Rob Connoley | Chef and Owner: Bulrush
I’ve hired and interviewed a lot of people and have been able to see both sides of the equation—as a cook or chef, but also as someone who hires cooks and chefs. I completely believe in the value of culinary schools. It shortens the path to the outcome in many cases. Folks who have gone to culinary school understand the food science better, whereas I might have to look things up and do some studying on my own.
But is that worth the time and the money for culinary school? I think in some cases it can be. I tell all young professionals who come in to either work for me or interview, if you don’t have any experience, go work at a restaurant.
There’s this idealized vision of what being a chef is. No one envisions themselves as a cook; they all see themselves leading the army at some point and creating this magnificent restaurant. But the reality is the vast majority—just like someone entering the NFL—are going to be entry-level players and not have that leadership role. Still, there’s so much value walking into a kitchen, and being humble and patient and learning from the people around you.
If you have that culinary degree and walk in for an interview with me, I will absolutely give you quite a bit of time in my interview because I know you bring assets to the table. But, I’ve seen so many people with culinary degrees who still don’t have basic food-safety knowledge or have never exhibited autonomy in the creative process.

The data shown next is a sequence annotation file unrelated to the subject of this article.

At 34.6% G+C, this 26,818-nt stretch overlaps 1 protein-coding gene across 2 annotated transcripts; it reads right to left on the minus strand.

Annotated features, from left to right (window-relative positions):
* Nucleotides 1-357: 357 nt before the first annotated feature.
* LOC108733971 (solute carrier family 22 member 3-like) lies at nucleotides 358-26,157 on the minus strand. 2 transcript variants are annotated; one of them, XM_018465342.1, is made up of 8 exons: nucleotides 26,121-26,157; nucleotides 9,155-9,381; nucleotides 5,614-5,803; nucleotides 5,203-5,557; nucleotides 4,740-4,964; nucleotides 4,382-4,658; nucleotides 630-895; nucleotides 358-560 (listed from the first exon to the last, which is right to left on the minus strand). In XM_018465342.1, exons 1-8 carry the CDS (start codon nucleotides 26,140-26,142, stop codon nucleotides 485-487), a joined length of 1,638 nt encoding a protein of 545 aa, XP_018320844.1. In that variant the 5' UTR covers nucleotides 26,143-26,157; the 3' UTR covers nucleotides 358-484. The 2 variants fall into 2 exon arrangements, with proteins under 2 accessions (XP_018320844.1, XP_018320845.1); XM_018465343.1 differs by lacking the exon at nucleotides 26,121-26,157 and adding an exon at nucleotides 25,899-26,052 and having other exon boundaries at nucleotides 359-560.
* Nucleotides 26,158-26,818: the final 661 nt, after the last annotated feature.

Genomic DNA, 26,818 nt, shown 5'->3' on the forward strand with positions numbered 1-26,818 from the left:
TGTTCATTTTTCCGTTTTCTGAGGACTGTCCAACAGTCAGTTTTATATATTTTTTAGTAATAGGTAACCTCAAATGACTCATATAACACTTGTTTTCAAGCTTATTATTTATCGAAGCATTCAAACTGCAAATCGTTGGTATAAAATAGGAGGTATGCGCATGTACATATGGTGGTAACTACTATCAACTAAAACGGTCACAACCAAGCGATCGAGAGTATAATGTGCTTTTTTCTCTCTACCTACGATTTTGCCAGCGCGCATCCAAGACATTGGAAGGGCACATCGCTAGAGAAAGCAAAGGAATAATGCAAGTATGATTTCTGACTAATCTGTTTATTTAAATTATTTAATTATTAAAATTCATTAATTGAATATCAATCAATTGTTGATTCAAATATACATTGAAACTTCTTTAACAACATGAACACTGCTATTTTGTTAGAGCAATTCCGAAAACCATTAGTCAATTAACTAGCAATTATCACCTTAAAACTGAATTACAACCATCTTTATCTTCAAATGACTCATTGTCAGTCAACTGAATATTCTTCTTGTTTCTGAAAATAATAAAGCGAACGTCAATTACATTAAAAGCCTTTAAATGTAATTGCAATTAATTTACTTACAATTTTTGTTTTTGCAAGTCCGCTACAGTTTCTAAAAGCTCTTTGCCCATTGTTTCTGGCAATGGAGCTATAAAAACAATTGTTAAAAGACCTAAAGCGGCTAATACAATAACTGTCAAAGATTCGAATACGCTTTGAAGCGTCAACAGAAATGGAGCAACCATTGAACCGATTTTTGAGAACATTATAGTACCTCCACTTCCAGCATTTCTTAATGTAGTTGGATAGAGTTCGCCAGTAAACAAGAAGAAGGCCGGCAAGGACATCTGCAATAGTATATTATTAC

If I say, ‘Hey, we’ve got this zucchini; make me something with it,’ many people just stop right there and they can’t take it any further. They need someone to tell them what to do, or if it’s something that they did in culinary school, they go straight to what they’ve learned.
I think people who are self-taught—in my experience—have already been forced to figure things out. So if you’re having trouble creating a dish or plating a dish, you have to find resources to make it happen. They are bringing a different level of creativity that doesn’t have the same shackles on them because they were told this is how to do it. I also find people who don’t have culinary school backgrounds will question authority and standards and rules and kitchen expectations. To me, that’s a good thing. I want novelty and innovation. I want to run a kitchen that excites and challenges people. To do that, you have to give them some creative control with that nurturing hand.
I really value culinary school training, but so many people think it’s this golden ticket. Regardless of your experience, you should go in and say, ‘I’m here to learn from the people around me. Whether I think I know anything or not is irrelevant.’ Go to learn, and when there’s nothing left to learn, move on and that’s whether you’re in culinary school or a kitchen.